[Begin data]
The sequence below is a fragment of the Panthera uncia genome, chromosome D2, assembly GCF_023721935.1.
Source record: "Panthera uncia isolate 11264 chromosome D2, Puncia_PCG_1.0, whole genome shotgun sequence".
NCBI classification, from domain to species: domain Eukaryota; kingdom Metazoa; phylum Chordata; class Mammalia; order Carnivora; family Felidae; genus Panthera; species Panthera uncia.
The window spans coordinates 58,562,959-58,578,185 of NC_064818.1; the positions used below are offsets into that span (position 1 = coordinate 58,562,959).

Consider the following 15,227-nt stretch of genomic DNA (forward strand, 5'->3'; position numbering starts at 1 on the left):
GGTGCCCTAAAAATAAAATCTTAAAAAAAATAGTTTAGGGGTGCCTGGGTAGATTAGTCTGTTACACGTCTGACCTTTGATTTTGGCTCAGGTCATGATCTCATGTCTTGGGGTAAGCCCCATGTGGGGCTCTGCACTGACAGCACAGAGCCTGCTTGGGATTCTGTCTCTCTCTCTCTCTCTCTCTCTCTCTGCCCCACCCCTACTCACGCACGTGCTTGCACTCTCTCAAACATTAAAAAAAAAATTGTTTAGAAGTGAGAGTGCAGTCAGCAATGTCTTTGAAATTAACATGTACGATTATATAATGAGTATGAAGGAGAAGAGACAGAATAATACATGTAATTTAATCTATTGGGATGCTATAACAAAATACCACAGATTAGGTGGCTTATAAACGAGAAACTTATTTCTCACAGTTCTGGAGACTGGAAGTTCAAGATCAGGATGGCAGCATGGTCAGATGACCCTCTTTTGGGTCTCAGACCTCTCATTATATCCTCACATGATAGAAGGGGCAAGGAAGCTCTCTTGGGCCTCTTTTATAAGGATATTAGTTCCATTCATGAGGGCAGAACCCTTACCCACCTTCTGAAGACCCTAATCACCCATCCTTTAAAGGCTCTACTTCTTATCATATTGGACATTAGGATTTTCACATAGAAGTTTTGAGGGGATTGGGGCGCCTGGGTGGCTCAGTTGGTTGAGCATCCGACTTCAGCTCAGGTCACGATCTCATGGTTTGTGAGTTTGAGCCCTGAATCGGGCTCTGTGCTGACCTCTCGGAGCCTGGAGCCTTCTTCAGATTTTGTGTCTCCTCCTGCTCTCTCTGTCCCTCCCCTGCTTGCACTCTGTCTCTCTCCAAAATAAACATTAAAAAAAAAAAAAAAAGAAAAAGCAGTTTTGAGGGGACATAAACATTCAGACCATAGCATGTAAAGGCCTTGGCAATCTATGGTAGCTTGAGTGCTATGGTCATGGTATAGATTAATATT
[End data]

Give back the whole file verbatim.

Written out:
The sequence below is a fragment of the Panthera uncia genome, chromosome D2, assembly GCF_023721935.1.
Source record: "Panthera uncia isolate 11264 chromosome D2, Puncia_PCG_1.0, whole genome shotgun sequence".
NCBI classification, from domain to species: domain Eukaryota; kingdom Metazoa; phylum Chordata; class Mammalia; order Carnivora; family Felidae; genus Panthera; species Panthera uncia.
The window spans coordinates 58,562,959-58,578,185 of NC_064818.1; the positions used below are offsets into that span (position 1 = coordinate 58,562,959).

Consider the following 15,227-nt stretch of genomic DNA (forward strand, 5'->3'; position numbering starts at 1 on the left):
GGTGCCCTAAAAATAAAATCTTAAAAAAAATAGTTTAGGGGTGCCTGGGTAGATTAGTCTGTTACACGTCTGACCTTTGATTTTGGCTCAGGTCATGATCTCATGTCTTGGGGTAAGCCCCATGTGGGGCTCTGCACTGACAGCACAGAGCCTGCTTGGGATTCTGTCTCTCTCTCTCTCTCTCTCTCTCTCTGCCCCACCCCTACTCACGCACGTGCTTGCACTCTCTCAAACATTAAAAAAAAAATTGTTTAGAAGTGAGAGTGCAGTCAGCAATGTCTTTGAAATTAACATGTACGATTATATAATGAGTATGAAGGAGAAGAGACAGAATAATACATGTAATTTAATCTATTGGGATGCTATAACAAAATACCACAGATTAGGTGGCTTATAAACGAGAAACTTATTTCTCACAGTTCTGGAGACTGGAAGTTCAAGATCAGGATGGCAGCATGGTCAGATGACCCTCTTTTGGGTCTCAGACCTCTCATTATATCCTCACATGATAGAAGGGGCAAGGAAGCTCTCTTGGGCCTCTTTTATAAGGATATTAGTTCCATTCATGAGGGCAGAACCCTTACCCACCTTCTGAAGACCCTAATCACCCATCCTTTAAAGGCTCTACTTCTTATCATATTGGACATTAGGATTTTCACATAGAAGTTTTGAGGGGATTGGGGCGCCTGGGTGGCTCAGTTGGTTGAGCATCCGACTTCAGCTCAGGTCACGATCTCATGGTTTGTGAGTTTGAGCCCTGAATCGGGCTCTGTGCTGACCTCTCGGAGCCTGGAGCCTTCTTCAGATTTTGTGTCTCCTCCTGCTCTCTCTGTCCCTCCCCTGCTTGCACTCTGTCTCTCTCCAAAATAAACATTAAAAAAAAAAAAAAAAGAAAAAGCAGTTTTGAGGGGACATAAACATTCAGACCATAGCATGTAAAGGCCTTGGCAATCTATGGTAGCTTGAGTGCTATGGTCATGGTATAGATTAATATT